Subscribe To our E-Newsletter
Comfort in the Future, Especially After Loss
"Sarah lived to be 127 years old -- such was the span of Sarah's life. Sarah died ... " There is no record of her aging, her decline or her final illness. We simply read that "Sarah died."
Throughout the centuries, scholars have speculated that Sarah's demise was a response to the trauma of Abraham's attempted sacrifice of their son, Isaac. Although father and son return safely, the Torah does not include an account of their homecoming. We imagine Sarah's mixed feelings that may have included incredulity, relief, fury and gratitude.
We open the door on this portion and are welcomed into a house of mourning. Often, as mourners ourselves, we are faced with unanswered questions about the life and death of our loved ones. When we, like Abraham, make arrangements for burial, as we enter the places they lived and begin to sort through the material remnants of their lives. We share stories and memories. This process of recalling continues throughout our lives.
As this portion progresses, Abraham intentionally ensures the continuation of the covenant he made with the Holy One. Is Sarah's death the catalyst for his turning attention to his own legacy? The patriarch directs a servant to "get a wife for my son Isaac." The servant asks God's help in fulfilling this mission and encounters Rebecca, Abraham's kinswoman, at a well, a central gathering place that will be the location where later biblical leaders meet their life partners. (Jacob meets Rachel in Genesis 29, and Moses meets Tzipporah in Exodus 2.)
Rebecca is the first woman in the Torah whose consent is sought before she is betrothed: When pressed by the servant who is anxious to return to Abraham and Isaac with this bride, Rebecca's brother and mother insist on consulting her. "Let us call the girl and see what she has to say."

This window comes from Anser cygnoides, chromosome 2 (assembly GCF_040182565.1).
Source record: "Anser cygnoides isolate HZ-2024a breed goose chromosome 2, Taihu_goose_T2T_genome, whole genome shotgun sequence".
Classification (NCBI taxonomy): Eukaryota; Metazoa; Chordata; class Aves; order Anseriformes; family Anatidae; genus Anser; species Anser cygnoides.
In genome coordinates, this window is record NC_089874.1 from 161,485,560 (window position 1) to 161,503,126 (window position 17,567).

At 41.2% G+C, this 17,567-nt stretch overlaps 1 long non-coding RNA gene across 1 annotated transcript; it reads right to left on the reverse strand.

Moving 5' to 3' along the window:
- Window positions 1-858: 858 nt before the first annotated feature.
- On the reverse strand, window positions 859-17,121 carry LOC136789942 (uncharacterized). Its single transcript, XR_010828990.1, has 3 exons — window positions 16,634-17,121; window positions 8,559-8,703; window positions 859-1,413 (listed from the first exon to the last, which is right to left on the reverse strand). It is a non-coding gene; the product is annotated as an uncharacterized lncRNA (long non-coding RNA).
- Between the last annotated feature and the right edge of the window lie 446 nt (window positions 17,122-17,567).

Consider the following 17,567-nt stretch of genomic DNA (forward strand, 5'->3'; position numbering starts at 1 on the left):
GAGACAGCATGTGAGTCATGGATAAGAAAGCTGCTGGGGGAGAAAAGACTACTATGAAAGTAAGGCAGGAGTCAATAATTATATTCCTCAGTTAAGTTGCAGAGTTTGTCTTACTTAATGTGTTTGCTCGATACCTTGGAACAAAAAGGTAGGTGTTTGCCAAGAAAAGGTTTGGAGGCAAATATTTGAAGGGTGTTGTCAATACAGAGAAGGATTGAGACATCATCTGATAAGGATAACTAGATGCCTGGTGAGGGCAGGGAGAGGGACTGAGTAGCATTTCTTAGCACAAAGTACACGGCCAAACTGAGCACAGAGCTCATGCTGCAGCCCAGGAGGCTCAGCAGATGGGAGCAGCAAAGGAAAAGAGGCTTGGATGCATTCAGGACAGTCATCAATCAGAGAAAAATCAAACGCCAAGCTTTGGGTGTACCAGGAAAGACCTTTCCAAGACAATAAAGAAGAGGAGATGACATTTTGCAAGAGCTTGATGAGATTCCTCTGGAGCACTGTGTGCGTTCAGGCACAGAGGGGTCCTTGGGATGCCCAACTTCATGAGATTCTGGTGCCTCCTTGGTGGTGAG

Rebecca, whose age is not recorded, agrees to leave her ancestral home. When she first encounters the man who will be her husband, she covers herself with a veil, signifying her readiness to be his bride. "And Isaac brought her into the tent of his mother Sarah ... Thus did Isaac take comfort after [the death of] his mother."
This portion, which begins with recording the length of Sarah's life, concludes with reclaiming Sarah's tent as the home for her son and his new wife. The text is, perhaps, intentionally elusive. Did Isaac "take comfort" in the physical space where his mother had lived and cooked and perhaps prayed, in her own way, to the Source of All. Did he "take comfort" in the memories of her love and care for him and for his father? Did he "take comfort" in the arms of Rebecca, with whom he will bring forth the next generation and carry on his mother's line?
This portion reminds us that legacies are complex, and that none of us really control the memories that survive when we're gone. Some put aside funds to ensure the financial well-being of those who follow us. Some of us intentionally share our passions with our beloveds in the hope that they, like us, will find joy and sustenance in study, in the arts, in service, in friendship, in sport.
Chayei Sarah begins with the death of the first matriarch, and concludes with the promise of the continuation of a rich legacy of hope, of comfort and of seeking holiness. We are the heirs of this legacy. May we pass it on.
Rabbi Sue Levi Elwell, Ph.D., serves as Union rabbi and worship specialist for the Union for Reform Judaism. E-mail: firstname.lastname@example.org.